Tuesday, February 09, 2010

Timeline With Microsoft Visio



Ed downloaded Microsoft Visio for me today so I could play with its timeline template. For years I've been looking for something that would help me map out the timeline of my story world which now streaches from the Civil War era to five or ten years into the future (currently that happens to be 2012). I was disappointed that Visio wouldn't let me insert dates preceding December 31, 1899. I get that it was created as a project organizing tool but still. Where is their imagination as to other uses. Timelines are huge in schools for teaching history.

Since I couldn't put in dates preceding the 1900s, I chose to start with the birth of Faye's grandmother in 1914. I took it to the end of 2001. The top pic is a screenshot of the entire timeline but the text is unreadable having been reduced to chicken scratches. It still gives a sense of the scope though.



Above is a shot of the timeline zoomed in on the decades of the 1980s and early 1990s. There was a string of births around then depicted by the red diamonds. Two actual historical events are marked by the black squares. And three significant plot events are indicated by the aqua triangles.



Here is a section representing about two years that is so dense in plot points that it is nearly useless as tool for decreasing my confusion. And I don't even have all the plot, birth and historical elements included yet. Three separate stories/novels are represented here and at least two more have significant events during the same two years.

So I'll probably have to create a separate file and make a timeline covering the ten years from 1993 to 2003 so that the elements can be unmingled.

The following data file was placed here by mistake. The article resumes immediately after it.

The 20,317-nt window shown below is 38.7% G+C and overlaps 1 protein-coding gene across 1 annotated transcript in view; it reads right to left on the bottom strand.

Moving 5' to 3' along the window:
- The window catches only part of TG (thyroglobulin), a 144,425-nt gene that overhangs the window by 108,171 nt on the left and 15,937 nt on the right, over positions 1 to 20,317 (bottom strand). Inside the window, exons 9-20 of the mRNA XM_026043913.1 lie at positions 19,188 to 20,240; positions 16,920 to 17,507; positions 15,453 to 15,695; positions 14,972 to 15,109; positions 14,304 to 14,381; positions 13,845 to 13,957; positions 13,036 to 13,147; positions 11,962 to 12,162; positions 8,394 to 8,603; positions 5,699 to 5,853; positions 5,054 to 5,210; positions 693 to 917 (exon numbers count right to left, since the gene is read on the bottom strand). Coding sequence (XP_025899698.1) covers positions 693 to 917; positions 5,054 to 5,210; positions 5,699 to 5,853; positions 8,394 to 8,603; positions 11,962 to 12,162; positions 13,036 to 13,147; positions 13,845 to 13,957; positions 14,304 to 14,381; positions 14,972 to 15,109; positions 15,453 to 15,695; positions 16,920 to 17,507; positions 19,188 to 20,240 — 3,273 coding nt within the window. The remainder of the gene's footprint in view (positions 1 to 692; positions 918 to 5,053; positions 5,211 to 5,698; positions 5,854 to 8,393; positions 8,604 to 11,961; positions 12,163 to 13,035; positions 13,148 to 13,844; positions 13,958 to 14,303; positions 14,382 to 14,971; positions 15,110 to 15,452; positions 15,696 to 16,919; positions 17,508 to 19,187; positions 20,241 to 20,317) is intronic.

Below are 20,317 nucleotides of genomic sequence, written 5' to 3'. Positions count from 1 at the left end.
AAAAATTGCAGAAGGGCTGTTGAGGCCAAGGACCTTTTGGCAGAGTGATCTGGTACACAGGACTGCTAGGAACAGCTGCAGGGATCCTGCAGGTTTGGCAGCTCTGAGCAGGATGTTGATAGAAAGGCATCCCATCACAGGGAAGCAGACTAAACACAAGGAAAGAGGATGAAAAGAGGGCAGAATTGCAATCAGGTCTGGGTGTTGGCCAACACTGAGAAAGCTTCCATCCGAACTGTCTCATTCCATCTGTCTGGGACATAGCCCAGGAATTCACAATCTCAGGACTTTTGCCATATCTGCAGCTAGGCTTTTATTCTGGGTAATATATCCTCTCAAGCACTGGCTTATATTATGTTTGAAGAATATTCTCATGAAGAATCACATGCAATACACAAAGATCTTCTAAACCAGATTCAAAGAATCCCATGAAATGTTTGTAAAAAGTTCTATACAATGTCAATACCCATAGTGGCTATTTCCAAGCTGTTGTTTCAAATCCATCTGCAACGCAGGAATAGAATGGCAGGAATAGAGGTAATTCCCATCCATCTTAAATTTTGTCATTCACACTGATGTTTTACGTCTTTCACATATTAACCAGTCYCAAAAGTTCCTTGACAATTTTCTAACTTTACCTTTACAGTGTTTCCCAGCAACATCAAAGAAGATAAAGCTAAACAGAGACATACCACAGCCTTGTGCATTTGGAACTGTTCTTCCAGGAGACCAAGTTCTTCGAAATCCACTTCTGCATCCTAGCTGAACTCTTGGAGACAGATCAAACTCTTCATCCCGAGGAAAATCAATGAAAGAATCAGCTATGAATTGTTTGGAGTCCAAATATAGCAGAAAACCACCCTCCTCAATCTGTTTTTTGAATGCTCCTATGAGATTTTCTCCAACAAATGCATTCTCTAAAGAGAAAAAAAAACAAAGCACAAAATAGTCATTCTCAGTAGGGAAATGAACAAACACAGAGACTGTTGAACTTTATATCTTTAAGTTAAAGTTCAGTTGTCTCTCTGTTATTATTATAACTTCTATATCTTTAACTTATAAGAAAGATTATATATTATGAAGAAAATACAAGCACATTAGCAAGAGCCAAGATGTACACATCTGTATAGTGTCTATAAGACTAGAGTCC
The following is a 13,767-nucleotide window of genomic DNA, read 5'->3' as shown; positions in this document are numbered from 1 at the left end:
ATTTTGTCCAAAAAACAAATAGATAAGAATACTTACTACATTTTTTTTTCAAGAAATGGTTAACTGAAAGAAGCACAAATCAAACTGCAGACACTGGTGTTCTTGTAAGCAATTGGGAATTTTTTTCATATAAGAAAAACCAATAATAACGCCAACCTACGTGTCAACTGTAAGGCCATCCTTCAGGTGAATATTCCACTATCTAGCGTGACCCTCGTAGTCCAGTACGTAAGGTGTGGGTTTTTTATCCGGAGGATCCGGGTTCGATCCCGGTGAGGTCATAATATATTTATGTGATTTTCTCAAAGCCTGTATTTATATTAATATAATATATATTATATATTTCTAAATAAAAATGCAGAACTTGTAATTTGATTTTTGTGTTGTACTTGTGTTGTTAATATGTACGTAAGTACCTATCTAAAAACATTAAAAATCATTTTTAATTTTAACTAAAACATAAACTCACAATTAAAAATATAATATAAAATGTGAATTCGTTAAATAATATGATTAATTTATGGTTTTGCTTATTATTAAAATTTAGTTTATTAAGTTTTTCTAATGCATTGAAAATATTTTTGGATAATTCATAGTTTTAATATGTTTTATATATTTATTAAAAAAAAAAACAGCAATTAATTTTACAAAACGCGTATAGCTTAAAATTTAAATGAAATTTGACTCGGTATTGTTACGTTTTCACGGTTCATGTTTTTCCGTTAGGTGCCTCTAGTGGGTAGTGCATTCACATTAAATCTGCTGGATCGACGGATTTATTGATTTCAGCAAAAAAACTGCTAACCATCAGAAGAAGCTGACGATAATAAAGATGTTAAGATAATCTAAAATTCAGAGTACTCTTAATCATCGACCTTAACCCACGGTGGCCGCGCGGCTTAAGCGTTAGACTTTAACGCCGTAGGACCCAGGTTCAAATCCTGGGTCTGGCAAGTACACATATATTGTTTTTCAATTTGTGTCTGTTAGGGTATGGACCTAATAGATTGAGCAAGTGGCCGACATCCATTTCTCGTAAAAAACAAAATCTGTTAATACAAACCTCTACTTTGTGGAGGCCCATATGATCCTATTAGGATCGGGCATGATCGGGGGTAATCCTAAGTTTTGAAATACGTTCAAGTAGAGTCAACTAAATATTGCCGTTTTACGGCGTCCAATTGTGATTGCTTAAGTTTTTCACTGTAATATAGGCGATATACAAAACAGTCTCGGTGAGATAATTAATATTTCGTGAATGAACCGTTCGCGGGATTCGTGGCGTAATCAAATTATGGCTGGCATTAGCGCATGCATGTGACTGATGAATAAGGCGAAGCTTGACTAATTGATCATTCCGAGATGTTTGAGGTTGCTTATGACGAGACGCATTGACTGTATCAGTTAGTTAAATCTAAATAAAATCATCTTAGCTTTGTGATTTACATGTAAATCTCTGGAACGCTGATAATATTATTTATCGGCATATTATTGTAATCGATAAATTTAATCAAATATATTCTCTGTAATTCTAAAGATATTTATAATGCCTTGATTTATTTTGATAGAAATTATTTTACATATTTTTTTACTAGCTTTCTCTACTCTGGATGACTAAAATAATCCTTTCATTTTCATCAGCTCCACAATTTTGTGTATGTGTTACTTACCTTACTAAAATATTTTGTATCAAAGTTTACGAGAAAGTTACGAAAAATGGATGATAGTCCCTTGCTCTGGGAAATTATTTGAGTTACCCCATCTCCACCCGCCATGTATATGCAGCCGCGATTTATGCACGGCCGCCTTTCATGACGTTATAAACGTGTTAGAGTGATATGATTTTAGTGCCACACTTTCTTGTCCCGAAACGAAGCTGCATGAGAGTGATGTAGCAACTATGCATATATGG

I spent about three hours putting this together from my notes. Ed teases me that I spend more time fiddling with my notes and 'polishing my tools' then I do writing the stories. I used to feel embarrassed at that charge as though there was something unsavory about it. As though it was an accusation of slacking off, dawdling, avoiding the hard work and so forth.

But after my experience last week of getting nearly zero words after four days of intense effort at making myself sit in front of the keyboard while depriving myself of as many distractions as possible, I have reaffirmed my sense that I have specific work-environment needs to stimulate creativity and productivity that can look from the outside like goofing off.

Shuffling through my notes and reorganizing them in a graphically visual fashion has served to stimulate my imagination and thoughts and make me feel more than ready to re-engage with my story world. I even felt the urge several times to start typing into my notes but resisted it because my focus was in getting this posted and so I needed to get the timeline completed. But now that I know that playing with the timeline stimulates such urges, I will make use of that in the future. The same thing happened when I created the mindmap last fall while prepping for Nano.

0 tell me a story:

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